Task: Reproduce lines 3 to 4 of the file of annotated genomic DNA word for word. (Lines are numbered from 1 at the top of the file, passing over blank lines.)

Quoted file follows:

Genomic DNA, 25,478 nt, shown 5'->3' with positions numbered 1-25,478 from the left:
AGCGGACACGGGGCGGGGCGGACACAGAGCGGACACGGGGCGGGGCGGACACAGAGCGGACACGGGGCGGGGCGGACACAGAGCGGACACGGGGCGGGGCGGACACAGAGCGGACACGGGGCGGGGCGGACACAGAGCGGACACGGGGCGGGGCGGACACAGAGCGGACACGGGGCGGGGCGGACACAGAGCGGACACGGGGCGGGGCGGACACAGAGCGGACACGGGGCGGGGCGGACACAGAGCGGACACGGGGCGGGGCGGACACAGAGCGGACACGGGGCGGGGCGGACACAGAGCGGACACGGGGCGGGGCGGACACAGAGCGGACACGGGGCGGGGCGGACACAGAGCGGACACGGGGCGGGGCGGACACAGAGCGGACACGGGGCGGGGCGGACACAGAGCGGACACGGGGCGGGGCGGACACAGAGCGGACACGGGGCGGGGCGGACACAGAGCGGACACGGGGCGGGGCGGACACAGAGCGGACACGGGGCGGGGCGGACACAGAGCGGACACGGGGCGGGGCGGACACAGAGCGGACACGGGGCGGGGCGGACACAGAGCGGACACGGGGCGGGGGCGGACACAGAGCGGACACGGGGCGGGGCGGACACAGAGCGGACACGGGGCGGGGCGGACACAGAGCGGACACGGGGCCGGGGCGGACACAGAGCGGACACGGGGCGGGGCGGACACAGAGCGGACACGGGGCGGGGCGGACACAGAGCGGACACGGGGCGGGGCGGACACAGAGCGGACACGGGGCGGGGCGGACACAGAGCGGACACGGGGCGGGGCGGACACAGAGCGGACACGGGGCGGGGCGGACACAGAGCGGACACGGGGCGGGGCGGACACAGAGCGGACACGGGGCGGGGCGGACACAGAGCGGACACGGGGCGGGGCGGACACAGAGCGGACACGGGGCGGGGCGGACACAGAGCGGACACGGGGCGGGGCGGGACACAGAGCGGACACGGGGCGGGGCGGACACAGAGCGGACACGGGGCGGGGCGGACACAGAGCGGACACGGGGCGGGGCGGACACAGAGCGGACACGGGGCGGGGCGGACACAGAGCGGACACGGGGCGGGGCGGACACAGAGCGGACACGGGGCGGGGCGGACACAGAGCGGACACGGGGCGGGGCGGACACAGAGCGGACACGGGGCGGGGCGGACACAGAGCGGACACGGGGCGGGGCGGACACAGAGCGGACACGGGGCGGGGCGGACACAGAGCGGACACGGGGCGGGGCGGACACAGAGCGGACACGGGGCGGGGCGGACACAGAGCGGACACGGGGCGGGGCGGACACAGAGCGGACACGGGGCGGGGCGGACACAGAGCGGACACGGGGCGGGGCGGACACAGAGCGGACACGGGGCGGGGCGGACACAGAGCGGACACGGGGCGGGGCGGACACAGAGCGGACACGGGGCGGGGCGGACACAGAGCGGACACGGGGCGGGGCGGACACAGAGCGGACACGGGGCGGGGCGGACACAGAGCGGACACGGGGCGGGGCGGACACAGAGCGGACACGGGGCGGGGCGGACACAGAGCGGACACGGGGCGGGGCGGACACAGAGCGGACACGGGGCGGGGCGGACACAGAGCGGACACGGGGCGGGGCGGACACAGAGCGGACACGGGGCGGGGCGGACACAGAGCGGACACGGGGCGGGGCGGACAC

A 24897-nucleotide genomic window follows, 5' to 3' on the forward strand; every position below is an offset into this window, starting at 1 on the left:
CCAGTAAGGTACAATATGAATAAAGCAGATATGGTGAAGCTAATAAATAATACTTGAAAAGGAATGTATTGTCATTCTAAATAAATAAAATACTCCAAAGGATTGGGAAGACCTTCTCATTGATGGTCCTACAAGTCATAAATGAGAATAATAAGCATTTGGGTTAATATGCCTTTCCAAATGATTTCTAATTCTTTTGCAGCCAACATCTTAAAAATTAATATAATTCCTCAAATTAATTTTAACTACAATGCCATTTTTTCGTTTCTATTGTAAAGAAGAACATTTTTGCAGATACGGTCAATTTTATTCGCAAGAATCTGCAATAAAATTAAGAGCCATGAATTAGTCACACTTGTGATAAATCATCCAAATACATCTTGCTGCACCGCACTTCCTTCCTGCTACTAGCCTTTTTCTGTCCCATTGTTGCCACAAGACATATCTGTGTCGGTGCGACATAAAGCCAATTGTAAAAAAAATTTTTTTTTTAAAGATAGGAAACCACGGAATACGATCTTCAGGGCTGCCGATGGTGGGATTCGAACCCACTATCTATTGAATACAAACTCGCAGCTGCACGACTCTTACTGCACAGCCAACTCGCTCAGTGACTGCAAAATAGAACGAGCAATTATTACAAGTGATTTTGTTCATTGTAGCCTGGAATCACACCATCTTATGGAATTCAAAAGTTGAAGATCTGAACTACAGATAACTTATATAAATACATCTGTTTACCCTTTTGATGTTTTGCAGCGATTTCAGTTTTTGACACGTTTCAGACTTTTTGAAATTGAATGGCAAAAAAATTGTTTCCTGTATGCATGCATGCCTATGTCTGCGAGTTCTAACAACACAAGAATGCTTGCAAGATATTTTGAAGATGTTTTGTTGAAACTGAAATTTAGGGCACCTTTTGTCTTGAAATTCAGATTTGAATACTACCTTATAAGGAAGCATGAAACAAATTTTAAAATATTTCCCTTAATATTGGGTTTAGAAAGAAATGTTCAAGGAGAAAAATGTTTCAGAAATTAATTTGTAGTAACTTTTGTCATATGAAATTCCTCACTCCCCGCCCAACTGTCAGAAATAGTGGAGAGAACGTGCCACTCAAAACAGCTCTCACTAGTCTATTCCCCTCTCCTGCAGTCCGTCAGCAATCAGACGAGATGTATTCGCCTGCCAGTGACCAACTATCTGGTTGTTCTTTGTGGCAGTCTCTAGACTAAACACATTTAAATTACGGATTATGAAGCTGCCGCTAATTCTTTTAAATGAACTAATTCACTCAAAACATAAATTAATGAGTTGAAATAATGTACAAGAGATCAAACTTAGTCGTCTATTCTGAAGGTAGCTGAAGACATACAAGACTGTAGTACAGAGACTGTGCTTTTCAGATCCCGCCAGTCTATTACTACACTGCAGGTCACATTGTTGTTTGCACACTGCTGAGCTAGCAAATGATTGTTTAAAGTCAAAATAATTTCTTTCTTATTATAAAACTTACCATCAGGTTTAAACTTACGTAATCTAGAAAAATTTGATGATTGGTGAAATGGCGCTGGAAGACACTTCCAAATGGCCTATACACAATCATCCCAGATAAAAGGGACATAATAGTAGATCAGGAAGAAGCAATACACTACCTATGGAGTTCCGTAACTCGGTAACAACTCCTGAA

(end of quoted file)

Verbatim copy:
A 24897-nucleotide genomic window follows, 5' to 3' on the forward strand; every position below is an offset into this window, starting at 1 on the left:
CCAGTAAGGTACAATATGAATAAAGCAGATATGGTGAAGCTAATAAATAATACTTGAAAAGGAATGTATTGTCATTCTAAATAAATAAAATACTCCAAAGGATTGGGAAGACCTTCTCATTGATGGTCCTACAAGTCATAAATGAGAATAATAAGCATTTGGGTTAATATGCCTTTCCAAATGATTTCTAATTCTTTTGCAGCCAACATCTTAAAAATTAATATAATTCCTCAAATTAATTTTAACTACAATGCCATTTTTTCGTTTCTATTGTAAAGAAGAACATTTTTGCAGATACGGTCAATTTTATTCGCAAGAATCTGCAATAAAATTAAGAGCCATGAATTAGTCACACTTGTGATAAATCATCCAAATACATCTTGCTGCACCGCACTTCCTTCCTGCTACTAGCCTTTTTCTGTCCCATTGTTGCCACAAGACATATCTGTGTCGGTGCGACATAAAGCCAATTGTAAAAAAAATTTTTTTTTTAAAGATAGGAAACCACGGAATACGATCTTCAGGGCTGCCGATGGTGGGATTCGAACCCACTATCTATTGAATACAAACTCGCAGCTGCACGACTCTTACTGCACAGCCAACTCGCTCAGTGACTGCAAAATAGAACGAGCAATTATTACAAGTGATTTTGTTCATTGTAGCCTGGAATCACACCATCTTATGGAATTCAAAAGTTGAAGATCTGAACTACAGATAACTTATATAAATACATCTGTTTACCCTTTTGATGTTTTGCAGCGATTTCAGTTTTTGACACGTTTCAGACTTTTTGAAATTGAATGGCAAAAAAATTGTTTCCTGTATGCATGCATGCCTATGTCTGCGAGTTCTAACAACACAAGAATGCTTGCAAGATATTTTGAAGATGTTTTGTTGAAACTGAAATTTAGGGCACCTTTTGTCTTGAAATTCAGATTTGAATACTACCTTATAAGGAAGCATGAAACAAATTTTAAAATATTTCCCTTAATATTGGGTTTAGAAAGAAATGTTCAAGGAGAAAAATGTTTCAGAAATTAATTTGTAGTAACTTTTGTCATATGAAATTCCTCACTCCCCGCCCAACTGTCAGAAATAGTGGAGAGAACGTGCCACTCAAAACAGCTCTCACTAGTCTATTCCCCTCTCCTGCAGTCCGTCAGCAATCAGACGAGATGTATTCGCCTGCCAGTGACCAACTATCTGGTTGTTCTTTGTGGCAGTCTCTAGACTAAACACATTTAAATTACGGATTATGAAGCTGCCGCTAATTCTTTTAAATGAACTAATTCACTCAAAACATAAATTAATGAGTTGAAATAATGTACAAGAGATCAAACTTAGTCGTCTATTCTGAAGGTAGCTGAAGACATACAAGACTGTAGTACAGAGACTGTGCTTTTCAGATCCCGCCAGTCTATTACTACACTGCAGGTCACATTGTTGTTTGCACACTGCTGAGCTAGCAAATGATTGTTTAAAGTCAAAATAATTTCTTTCTTATTATAAAACTTACCATCAGGTTTAAACTTACGTAATCTAGAAAAATTTGATGATTGGTGAAATGGCGCTGGAAGACACTTCCAAATGGCCTATACACAATCATCCCAGATAAAAGGGACATAATAGTAGATCAGGAAGAAGCAATACACTACCTATGGAGTTCCGTAACTCGGTAACAACTCCTGAA